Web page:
In addition, the scale of China's exports of rare earths has shrunk this year, which has made many overseas buyers nervous. According to data released by the General Administration of Customs, from January to October this year, China exported a total of 28,668.9 tons of rare earths overseas, a decrease of 28.4% from the same period last year (40,037.2 tons).

China is very proud of being the world's largest producer and exporter of rare earths.

Since the US-China trade war began, a state editorial made a comment that China had been selling rare earth elements like "cheap cabbages" and this has brought about a change in attitude and demeanour in the industry. Rare earth elements are now seen as giving China a strategic advantage to combat US strength in high tech.

China has made adjustments to the rare earth price system for the first time in many years, according to Sina Finance, “in order to avoid repeating the same mistakes". In addition to "strengthening" on the supply side, China has expressed the wish to dominate rare earths globally.

On November 16, the China Nonferrous Metals News once again published an article calling for China’s rare earth price system to be improved as soon as possible, and for strict controls to be implemented over the total supply and price, warning that otherwise "production or losses" may occur.

Aussie-Korean venture

However, amid these major changes in China, other things are going on in the sector. Notably, groups from Australia and South Korea are making moves to produce rare earths from a mine near Dubbo in central New South Wales in eastern Australia.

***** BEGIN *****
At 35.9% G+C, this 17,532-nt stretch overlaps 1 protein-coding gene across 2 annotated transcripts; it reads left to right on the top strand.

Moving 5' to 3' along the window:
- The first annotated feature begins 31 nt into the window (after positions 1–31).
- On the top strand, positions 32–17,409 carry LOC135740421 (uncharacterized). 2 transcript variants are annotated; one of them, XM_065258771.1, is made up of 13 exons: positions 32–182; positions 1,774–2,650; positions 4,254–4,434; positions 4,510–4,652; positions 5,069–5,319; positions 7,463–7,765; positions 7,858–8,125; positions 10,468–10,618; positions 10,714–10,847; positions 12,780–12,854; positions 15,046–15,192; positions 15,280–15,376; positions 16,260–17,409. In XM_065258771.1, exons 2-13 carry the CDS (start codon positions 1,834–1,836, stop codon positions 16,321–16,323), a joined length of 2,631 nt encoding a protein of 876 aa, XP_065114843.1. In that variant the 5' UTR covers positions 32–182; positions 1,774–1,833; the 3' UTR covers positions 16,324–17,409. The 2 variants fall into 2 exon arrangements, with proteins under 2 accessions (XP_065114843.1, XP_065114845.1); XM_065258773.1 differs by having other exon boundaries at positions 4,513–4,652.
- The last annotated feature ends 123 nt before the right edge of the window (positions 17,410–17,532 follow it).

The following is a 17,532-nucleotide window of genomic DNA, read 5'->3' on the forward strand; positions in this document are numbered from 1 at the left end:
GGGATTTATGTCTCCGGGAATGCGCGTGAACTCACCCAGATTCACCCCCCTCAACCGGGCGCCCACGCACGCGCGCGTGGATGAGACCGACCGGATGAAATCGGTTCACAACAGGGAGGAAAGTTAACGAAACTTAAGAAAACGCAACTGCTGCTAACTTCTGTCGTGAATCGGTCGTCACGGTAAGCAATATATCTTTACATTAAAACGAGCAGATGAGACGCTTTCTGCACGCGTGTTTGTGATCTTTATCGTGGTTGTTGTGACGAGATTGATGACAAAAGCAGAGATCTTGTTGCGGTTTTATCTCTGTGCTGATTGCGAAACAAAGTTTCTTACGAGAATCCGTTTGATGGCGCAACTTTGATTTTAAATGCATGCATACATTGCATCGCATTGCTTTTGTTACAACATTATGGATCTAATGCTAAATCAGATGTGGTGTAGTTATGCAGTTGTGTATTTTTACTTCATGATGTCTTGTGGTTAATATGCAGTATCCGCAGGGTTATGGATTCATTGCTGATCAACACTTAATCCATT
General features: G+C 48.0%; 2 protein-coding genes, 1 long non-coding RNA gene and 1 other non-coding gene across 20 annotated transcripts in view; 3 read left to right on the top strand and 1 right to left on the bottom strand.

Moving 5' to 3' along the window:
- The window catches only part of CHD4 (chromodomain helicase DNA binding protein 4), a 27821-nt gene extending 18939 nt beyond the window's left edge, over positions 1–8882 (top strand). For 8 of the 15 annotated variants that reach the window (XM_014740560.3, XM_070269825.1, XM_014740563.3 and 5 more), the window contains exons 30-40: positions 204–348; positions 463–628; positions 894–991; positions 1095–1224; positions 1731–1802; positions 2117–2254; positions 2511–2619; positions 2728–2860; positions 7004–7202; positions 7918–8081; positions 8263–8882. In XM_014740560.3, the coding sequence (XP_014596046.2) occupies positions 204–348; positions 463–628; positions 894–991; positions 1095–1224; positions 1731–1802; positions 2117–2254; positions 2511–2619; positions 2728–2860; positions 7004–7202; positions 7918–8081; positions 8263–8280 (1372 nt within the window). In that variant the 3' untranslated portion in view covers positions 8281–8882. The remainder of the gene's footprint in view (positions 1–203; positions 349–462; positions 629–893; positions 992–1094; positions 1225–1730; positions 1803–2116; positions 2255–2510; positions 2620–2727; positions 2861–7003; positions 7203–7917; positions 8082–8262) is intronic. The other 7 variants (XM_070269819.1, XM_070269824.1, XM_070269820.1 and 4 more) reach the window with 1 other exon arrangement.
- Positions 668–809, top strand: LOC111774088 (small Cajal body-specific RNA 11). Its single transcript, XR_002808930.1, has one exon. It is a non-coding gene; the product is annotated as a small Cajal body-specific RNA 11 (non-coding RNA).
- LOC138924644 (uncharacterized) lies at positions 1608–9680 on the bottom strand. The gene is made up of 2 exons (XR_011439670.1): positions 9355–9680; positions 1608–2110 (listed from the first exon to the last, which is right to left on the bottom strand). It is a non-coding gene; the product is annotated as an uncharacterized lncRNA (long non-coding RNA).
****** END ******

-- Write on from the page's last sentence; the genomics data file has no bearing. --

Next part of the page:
Australian Strategic Materials Ltd (ASM) signed an agreement two months ago with its Korean partner Ziron Technology Corp to buy a 95% stake in the company.

Last year, ASM undertook a joint venture with Ziron Tech to produce hafnium and zirconium via the Korean group's metallisation technology, which was developed at South Korea’s Chungnam National University.

Under the agreement, ASM will take ownership a pilot plant built this year to use the patented metal-refining technology on ore from a reopened mine near Dubbo to successfully produce valuable metals.

ASM says the technology that Ziron Tech uses is "clean" and more environmentally friendly, sustainable and cost-effective than existing conventional, energy-intensive metallisation processes.

It has reportedly produced all major metals found at ASM’s Dubbo Project, such as zirconium, hafnium, and rare earths such as neodymium for permanent magnet alloys. They also hope to produce titanium and associated alloys.

The Dubbo mine has been described as a long-term resource of "critical materials" including zirconium, rare earths, niobium and hafnium used in renewable energy and electric vehicle production.